the Present Perfect vs the Present Perfect Continuous
- Slides: 18
the Present Perfect vs. the Present Perfect Continuous Tense Let’s review: -the forms of each -the difference in meaning between them
1) the Present Perfect Tense The Present Perfect has many uses and is very common in English. Generally speaking, the Present Perfect is used to connect the past and the present; we often use this grammar for an action that started in the past, but is still happening today. Here is an Example. . .
1) the Present Perfect Tense I have lived in San Diego for 10 years. Meaning = I moved to San Diego 10 years ago and I still live here today. The Present Perfect connects the past and the present.
1) the Present Perfect Tense Another common use of the Present Perfect is. . . To talk about recently finished actions (often with just) Example: Susan has just mopped the floor, so don’t walk on it!
1) the Present Perfect Tense -Form- But. . . what does “past participle” mean?
Past participle for regular verbs: = the same as the simple past tense. Regular verbs require –ed in the simple past tense. For these verbs, the past participle is the same. What is the past participle for these verbs?
Past participle for irregular verbs: = depends on the particular verb. Irregular verbs do not take –ed in the simple past. For these verbs, you must memorize the past participle form. Do you know the past participle for these verbs? Note: The simple past and the past participle forms are the same for certain verbs. (i. e. , teach, bring, have, send)
2) The Present Perfect Continuous Tense • The present perfect continuous is often very similar in meaning to the present perfect tense. • Just like the Present Perfect, we can use this grammar to talk about something that started in the past, but is still happening. • But the present perfect continuous focuses more on the continuous action. The emphasis is on the duration of the action.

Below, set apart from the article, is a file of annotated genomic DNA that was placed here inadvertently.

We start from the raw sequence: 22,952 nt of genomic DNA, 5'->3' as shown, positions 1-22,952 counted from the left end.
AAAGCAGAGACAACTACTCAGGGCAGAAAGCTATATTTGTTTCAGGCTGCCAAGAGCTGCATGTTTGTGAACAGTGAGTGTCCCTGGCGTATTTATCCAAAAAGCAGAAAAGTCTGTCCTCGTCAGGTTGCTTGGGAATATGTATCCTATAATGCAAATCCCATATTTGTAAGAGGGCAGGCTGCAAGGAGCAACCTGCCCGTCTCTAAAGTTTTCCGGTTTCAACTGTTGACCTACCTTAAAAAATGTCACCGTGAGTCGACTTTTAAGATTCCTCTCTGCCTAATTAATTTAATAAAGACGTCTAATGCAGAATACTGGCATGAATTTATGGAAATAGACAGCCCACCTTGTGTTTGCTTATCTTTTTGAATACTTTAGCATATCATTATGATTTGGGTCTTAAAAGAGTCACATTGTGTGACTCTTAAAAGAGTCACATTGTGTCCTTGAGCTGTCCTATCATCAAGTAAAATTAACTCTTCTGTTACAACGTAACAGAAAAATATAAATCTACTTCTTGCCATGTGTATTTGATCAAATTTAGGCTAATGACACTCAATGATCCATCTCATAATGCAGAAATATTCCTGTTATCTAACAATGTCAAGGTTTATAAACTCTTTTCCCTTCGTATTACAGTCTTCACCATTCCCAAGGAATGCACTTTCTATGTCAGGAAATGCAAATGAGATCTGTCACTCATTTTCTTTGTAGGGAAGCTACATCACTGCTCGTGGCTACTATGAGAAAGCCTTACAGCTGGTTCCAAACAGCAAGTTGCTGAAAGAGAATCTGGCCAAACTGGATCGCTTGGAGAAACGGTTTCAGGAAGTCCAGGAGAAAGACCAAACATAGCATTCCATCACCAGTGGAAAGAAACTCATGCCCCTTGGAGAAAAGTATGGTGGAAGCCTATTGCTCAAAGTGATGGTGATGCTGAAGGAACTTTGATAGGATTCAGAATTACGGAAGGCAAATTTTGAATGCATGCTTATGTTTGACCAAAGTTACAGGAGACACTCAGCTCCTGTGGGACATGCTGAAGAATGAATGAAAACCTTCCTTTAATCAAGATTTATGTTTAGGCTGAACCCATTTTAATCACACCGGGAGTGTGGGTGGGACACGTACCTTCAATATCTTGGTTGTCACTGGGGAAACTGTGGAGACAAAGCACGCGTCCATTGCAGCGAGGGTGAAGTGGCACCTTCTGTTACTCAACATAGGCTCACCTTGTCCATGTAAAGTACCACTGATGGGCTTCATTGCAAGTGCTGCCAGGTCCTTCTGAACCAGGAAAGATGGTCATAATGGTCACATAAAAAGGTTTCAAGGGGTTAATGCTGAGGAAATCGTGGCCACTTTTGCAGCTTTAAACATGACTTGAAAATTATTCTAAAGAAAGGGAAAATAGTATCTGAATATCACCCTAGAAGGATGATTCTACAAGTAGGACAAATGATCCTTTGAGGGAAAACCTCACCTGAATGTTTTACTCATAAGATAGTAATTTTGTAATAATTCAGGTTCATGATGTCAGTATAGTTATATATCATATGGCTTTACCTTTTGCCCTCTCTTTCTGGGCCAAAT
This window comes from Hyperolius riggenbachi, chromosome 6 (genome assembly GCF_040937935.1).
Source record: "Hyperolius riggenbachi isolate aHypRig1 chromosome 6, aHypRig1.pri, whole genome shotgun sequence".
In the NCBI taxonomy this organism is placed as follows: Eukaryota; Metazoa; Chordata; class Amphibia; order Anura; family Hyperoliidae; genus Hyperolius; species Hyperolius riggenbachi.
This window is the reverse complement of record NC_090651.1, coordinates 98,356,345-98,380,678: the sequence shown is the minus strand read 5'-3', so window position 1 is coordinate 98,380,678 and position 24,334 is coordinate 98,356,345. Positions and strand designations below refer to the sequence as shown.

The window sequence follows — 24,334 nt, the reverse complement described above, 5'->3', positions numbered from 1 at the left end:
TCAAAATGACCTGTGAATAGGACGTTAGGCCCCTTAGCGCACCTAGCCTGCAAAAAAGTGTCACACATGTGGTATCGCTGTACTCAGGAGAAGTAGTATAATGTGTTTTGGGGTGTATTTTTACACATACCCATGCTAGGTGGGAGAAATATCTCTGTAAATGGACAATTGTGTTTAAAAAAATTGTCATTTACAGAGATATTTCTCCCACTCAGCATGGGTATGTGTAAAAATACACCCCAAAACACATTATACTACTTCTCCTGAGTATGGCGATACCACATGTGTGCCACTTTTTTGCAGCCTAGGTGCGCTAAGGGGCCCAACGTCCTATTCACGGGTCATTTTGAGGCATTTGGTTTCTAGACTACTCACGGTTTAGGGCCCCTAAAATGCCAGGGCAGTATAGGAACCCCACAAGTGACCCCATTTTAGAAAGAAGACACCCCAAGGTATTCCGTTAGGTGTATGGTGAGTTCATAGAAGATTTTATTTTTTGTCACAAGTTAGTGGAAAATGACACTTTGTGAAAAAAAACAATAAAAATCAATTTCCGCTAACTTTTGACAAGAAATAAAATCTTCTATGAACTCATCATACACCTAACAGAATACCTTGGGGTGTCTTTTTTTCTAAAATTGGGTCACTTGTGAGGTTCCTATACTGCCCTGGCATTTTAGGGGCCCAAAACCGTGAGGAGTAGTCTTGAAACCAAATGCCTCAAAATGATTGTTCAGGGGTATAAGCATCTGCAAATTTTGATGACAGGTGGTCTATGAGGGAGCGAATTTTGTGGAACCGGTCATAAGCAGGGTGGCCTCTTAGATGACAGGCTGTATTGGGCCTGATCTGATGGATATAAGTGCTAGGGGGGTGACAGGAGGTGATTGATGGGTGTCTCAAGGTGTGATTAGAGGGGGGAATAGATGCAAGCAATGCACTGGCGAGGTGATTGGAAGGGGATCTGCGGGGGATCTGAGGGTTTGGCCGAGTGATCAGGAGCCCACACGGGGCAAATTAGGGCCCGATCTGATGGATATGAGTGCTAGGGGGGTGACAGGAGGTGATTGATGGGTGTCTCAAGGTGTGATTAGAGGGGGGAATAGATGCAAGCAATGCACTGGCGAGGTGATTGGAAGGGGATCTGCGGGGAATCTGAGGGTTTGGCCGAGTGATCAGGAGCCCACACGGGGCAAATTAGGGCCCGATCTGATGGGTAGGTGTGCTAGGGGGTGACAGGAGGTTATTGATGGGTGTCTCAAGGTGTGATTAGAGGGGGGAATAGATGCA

Example: It began raining two hours ago. It is STILL raining now. *It has been raining for two hours. This is the present perfect continuous tense.
Difference in Meaning: UNLIKE the Present Perfect, the Present Perfect Continuous is never used to talk about recently finished actions. 1)Susan has mopped the floor. -present perfect -recently finished 2) Susan has been mopping the floor for 15 minutes. -p. p. continuous; not finished yet
Present Perfect Continuous Form: This grammar has 3 parts:
Negative Form: Has Have NOT been –ing John has not been living in L. A. for very long. (or hasn’t been living) We have not been exercising very much recently. (or haven’t been exercising)
More Examples of P. P. Continuous: Jane started to work in her garden at 8: 00 this morning. Now it is 12: 00. She has been working in her garden for 4 hours! Wow! She must be tired now!
Where’s Kelly? She’s sleeping. She’s been sleeping for a long time. Sam and Paul are talking in the hallway. They have been talking since class ended.
Note! In English, we don’t usually use stative (non-action) verbs with continuous tenses. Example: Jean got a headache two hours ago. She still has a headache now. She has been having a headache for two hours. Because “have” is a stative verb, we don’t like to put it in continuous form; so instead, we use present perfect: Jean has had a headache for two hours.
Review: 1. The Present Perfect and the Present Perfect Continuous can be often be used in the same circumstance. Example: 1) I have taught at ECC for many years. -present perfect 2) I have been teaching at ECC for many years. -present perfect continuous -In this case, both actions started in the past and continue up to the present time.
Review: 2. However, we DON’T use the Present Perfect Continuous with stative (non-action) verbs; instead, we prefer to use the Present Perfect. Example: 1) I have been knowing Maria for many years. -INCORRECT 2) I have known Maria for Many years. -CORRECT